Tori Shogi (Bird Shogi)
Le Tori Shogi (Le Shogi des oiseaux)
Tori Shogi is the smallest ancient member of the Japanese family of chess games. Tori Shogi literally means "Bird Chess" and all of the pieces are named after birds.
Apart from Shogi itself (and possibly Wa Shogi), Tori Shogi is the only old variant that is played with drops (returning captured pieces into play), a feature which adds greatly to the appeal and depth of strategy of the game. Tori Shogi is a wonderful game.
Tori Shogi is played on a board of 7 x 7 squares and each player has 16 pieces. The object being to capture the opposing Phoenix. The game is played with drops.
Promotion: each player has a Promotion Zone consisting of the two ranks furthest away from him. Whenever a Swallow or Falcon makes a move wholly or partly within the Promotion Zone, the piece assumes its promoted rank. The Swallow promotes to a Goose and a Falcon becomes an Eagle. It should be noted that unlike in Shogi, promotion is compulsory. Eagles and Geese revert to their unpromoted ranks when captured.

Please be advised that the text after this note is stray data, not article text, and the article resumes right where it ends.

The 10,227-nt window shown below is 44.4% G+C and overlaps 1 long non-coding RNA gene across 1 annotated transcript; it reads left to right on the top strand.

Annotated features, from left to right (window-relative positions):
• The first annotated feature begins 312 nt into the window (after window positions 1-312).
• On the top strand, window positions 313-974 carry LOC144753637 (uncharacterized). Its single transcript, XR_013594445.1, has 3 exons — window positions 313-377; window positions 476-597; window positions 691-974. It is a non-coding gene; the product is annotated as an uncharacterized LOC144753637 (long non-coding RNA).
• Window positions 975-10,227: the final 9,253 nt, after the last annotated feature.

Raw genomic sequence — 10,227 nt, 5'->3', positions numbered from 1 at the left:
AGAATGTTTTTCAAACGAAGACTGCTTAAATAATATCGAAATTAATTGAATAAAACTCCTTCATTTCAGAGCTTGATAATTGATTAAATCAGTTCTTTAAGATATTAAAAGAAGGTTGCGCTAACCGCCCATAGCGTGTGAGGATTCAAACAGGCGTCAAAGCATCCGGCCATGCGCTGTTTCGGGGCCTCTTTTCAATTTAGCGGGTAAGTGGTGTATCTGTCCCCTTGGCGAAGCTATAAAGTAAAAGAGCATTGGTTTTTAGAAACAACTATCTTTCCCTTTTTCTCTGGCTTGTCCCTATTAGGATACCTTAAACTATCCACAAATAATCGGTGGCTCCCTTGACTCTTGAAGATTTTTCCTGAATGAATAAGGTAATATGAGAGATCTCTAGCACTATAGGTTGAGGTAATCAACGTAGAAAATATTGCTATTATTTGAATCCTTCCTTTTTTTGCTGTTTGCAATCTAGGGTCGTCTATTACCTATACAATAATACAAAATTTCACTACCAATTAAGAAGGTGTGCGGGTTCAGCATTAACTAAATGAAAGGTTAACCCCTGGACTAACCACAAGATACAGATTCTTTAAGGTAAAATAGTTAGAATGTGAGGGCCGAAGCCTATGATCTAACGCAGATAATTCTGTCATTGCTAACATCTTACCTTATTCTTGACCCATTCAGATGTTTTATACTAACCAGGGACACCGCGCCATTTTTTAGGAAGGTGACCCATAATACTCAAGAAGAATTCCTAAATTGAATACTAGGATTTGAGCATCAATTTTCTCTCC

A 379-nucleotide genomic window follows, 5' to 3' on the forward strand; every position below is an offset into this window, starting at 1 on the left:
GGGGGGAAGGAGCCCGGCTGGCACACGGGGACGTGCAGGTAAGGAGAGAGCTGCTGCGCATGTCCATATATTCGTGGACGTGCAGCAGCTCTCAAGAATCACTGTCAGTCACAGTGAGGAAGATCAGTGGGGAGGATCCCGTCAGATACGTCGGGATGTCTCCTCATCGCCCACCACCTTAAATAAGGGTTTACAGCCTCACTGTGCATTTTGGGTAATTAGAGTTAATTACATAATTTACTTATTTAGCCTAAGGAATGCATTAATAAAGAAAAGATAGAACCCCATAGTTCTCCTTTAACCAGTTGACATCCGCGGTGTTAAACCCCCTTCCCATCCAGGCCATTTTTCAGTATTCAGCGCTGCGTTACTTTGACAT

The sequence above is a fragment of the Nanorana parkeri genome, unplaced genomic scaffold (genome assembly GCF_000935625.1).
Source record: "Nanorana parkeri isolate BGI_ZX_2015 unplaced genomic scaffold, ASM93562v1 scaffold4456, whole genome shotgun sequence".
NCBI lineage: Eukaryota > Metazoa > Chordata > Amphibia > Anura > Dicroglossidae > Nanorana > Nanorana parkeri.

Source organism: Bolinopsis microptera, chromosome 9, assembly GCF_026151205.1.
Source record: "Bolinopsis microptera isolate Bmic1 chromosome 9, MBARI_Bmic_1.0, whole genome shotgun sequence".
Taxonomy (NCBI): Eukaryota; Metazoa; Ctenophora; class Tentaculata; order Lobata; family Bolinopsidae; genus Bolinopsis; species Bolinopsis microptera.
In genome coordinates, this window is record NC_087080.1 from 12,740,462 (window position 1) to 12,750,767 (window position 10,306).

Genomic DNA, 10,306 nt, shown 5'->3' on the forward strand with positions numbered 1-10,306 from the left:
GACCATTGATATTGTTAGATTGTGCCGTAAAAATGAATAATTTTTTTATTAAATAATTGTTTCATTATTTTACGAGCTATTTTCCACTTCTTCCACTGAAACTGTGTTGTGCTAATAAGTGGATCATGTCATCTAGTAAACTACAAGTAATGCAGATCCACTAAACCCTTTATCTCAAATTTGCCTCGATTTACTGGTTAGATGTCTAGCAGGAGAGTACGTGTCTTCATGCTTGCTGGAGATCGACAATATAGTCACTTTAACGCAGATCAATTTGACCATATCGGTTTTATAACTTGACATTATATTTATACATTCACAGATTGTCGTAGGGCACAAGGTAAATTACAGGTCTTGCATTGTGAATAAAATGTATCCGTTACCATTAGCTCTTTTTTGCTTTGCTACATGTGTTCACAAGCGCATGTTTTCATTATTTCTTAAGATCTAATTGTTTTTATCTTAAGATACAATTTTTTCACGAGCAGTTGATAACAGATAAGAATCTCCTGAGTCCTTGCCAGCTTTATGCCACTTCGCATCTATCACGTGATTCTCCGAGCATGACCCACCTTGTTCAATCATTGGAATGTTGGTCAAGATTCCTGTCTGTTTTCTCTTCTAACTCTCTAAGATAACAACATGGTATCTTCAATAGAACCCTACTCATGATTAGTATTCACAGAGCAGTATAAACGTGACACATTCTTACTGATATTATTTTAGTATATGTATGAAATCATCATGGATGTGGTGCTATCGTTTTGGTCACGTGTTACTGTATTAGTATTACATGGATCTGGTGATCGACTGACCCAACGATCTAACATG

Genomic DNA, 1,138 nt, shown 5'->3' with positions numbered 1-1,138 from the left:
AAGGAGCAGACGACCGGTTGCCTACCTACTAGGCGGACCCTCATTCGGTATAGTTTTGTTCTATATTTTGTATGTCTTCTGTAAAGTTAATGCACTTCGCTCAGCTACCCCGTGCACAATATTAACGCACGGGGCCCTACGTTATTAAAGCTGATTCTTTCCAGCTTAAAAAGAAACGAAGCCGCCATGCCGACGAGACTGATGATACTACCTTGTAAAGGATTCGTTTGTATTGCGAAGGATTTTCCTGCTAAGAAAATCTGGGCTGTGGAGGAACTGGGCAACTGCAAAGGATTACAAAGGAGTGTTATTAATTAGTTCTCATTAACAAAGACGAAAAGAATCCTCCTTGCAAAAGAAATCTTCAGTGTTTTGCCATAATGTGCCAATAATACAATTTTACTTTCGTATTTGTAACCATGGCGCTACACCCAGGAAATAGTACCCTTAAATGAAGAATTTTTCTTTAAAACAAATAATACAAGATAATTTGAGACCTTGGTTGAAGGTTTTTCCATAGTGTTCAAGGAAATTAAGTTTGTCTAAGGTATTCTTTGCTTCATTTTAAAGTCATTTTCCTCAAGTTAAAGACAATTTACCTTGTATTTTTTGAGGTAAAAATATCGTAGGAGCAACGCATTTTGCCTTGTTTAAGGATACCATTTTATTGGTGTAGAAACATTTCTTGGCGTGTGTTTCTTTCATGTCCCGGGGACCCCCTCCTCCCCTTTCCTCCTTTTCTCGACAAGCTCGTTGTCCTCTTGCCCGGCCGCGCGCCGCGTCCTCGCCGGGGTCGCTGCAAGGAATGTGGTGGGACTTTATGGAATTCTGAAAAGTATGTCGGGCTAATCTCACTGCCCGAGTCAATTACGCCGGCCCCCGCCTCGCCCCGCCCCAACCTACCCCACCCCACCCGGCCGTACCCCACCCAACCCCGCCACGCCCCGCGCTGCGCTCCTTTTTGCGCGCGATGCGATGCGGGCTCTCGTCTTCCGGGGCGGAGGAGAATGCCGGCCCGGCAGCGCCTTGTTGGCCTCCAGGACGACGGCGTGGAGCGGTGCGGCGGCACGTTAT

Drops: Pieces other than Swallows may be returned to play on any vacant square. The following restrictions apply to drops involving Swallows. A Swallow may not be dropped:
A Swallow or Falcon that is dropped inside the player's Promotion Zone is not promoted until after it has made a further move on the board.
Despite traditionally being attributed to the 9th Meijin Ohashi Soei it was invented by his pupil Toyota Genryu in 1799. It was first published in 1828 but apparently sales were slow and a second edition with six illustrative games and a handicap system was issued in 1833. That still had no impact, which is remarkable since it is undoubtedly a very fine game.
Many thanks to Steve Evans too, author of Shogi Variants freeware, Jess Rudolph and Peter Banaschak from whom I borrowed few illustrations and lines of text.
(Photo from Robert J.Mate jr.)